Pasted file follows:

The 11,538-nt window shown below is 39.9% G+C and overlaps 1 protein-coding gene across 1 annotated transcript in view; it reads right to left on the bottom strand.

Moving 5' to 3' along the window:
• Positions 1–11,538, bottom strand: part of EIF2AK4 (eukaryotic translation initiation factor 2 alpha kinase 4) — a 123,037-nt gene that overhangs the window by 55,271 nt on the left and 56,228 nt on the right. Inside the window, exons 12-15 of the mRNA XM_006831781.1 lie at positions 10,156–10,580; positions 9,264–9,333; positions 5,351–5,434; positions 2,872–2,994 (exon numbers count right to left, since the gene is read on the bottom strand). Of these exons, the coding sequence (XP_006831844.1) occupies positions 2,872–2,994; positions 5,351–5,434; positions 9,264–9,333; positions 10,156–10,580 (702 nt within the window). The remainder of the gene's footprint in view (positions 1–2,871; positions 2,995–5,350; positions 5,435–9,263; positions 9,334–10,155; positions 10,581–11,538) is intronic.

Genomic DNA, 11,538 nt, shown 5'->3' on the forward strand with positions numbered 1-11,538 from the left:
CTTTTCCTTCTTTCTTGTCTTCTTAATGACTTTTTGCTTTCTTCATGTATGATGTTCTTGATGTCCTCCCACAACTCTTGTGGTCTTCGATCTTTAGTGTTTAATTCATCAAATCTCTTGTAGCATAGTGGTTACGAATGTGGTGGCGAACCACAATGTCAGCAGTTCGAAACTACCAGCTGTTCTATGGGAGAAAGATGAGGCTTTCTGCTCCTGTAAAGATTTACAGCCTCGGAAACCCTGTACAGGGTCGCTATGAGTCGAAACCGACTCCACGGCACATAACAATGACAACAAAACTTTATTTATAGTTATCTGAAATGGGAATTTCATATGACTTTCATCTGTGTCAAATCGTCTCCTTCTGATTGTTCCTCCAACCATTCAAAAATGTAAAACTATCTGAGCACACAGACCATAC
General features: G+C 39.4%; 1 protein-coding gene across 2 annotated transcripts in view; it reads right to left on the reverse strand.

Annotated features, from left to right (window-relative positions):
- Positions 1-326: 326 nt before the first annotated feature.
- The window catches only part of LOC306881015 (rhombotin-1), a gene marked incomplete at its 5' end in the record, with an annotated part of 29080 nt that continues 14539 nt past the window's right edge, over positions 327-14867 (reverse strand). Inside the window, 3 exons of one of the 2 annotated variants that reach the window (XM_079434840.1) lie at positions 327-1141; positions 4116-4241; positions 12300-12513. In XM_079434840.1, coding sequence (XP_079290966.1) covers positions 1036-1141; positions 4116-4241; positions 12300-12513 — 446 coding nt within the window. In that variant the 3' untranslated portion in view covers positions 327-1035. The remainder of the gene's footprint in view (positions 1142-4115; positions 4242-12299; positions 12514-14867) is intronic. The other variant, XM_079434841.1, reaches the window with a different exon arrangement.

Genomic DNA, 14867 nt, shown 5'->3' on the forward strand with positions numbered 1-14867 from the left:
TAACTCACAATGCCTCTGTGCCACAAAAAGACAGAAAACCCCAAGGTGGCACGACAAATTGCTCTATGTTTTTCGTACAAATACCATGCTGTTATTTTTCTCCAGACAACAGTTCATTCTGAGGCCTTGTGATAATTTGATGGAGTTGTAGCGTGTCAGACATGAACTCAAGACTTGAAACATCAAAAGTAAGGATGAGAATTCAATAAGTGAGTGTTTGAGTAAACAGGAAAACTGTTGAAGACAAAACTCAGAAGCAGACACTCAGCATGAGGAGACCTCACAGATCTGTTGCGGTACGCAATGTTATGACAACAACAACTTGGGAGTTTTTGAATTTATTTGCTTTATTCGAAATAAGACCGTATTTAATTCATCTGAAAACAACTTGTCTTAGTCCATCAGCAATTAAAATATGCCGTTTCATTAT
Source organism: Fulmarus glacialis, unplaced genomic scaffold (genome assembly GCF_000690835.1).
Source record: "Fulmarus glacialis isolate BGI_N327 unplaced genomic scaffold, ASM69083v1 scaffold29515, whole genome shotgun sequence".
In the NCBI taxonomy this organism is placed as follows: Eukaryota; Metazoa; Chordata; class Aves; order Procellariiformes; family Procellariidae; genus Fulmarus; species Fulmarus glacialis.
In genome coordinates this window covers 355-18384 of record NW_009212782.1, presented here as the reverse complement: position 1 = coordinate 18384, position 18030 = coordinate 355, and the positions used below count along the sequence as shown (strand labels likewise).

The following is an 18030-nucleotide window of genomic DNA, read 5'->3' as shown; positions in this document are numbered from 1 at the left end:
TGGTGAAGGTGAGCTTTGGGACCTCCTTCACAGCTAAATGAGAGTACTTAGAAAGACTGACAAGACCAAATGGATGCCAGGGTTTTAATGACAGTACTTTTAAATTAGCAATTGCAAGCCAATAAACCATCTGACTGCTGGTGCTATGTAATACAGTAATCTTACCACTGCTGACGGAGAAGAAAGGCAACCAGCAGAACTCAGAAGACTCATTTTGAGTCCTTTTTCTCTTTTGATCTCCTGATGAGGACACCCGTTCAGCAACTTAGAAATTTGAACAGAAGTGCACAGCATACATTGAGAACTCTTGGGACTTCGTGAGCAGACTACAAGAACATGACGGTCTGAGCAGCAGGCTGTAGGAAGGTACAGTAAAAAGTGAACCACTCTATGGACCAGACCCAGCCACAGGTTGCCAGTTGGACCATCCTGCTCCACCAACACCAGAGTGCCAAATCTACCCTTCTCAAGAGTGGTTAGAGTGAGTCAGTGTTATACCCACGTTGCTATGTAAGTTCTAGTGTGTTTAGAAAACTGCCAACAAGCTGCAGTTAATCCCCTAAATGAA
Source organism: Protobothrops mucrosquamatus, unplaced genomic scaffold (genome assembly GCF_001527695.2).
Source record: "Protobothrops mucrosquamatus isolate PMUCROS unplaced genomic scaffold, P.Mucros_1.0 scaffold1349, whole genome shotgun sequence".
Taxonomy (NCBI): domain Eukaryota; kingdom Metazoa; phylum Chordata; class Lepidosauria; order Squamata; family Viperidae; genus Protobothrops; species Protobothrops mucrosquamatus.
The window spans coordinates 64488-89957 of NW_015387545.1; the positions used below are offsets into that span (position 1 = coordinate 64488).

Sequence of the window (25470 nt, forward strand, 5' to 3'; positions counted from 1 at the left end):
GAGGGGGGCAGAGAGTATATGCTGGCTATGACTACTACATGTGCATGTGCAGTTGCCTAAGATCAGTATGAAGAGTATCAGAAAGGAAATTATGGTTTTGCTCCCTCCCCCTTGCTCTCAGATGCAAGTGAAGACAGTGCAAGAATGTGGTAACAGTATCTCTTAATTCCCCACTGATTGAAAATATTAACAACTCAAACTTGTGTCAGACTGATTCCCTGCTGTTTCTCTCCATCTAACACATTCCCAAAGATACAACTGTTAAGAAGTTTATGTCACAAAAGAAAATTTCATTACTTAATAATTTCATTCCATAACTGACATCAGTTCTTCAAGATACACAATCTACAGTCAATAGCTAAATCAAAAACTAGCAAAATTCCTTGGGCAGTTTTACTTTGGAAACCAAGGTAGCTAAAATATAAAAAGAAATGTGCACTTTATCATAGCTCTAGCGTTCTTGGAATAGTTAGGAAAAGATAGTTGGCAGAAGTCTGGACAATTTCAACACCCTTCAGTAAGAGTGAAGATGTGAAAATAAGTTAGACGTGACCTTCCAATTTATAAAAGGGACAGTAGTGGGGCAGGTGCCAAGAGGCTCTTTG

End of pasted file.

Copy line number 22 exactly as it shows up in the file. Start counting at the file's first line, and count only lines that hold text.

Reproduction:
Sequence of the window (25470 nt, forward strand, 5' to 3'; positions counted from 1 at the left end):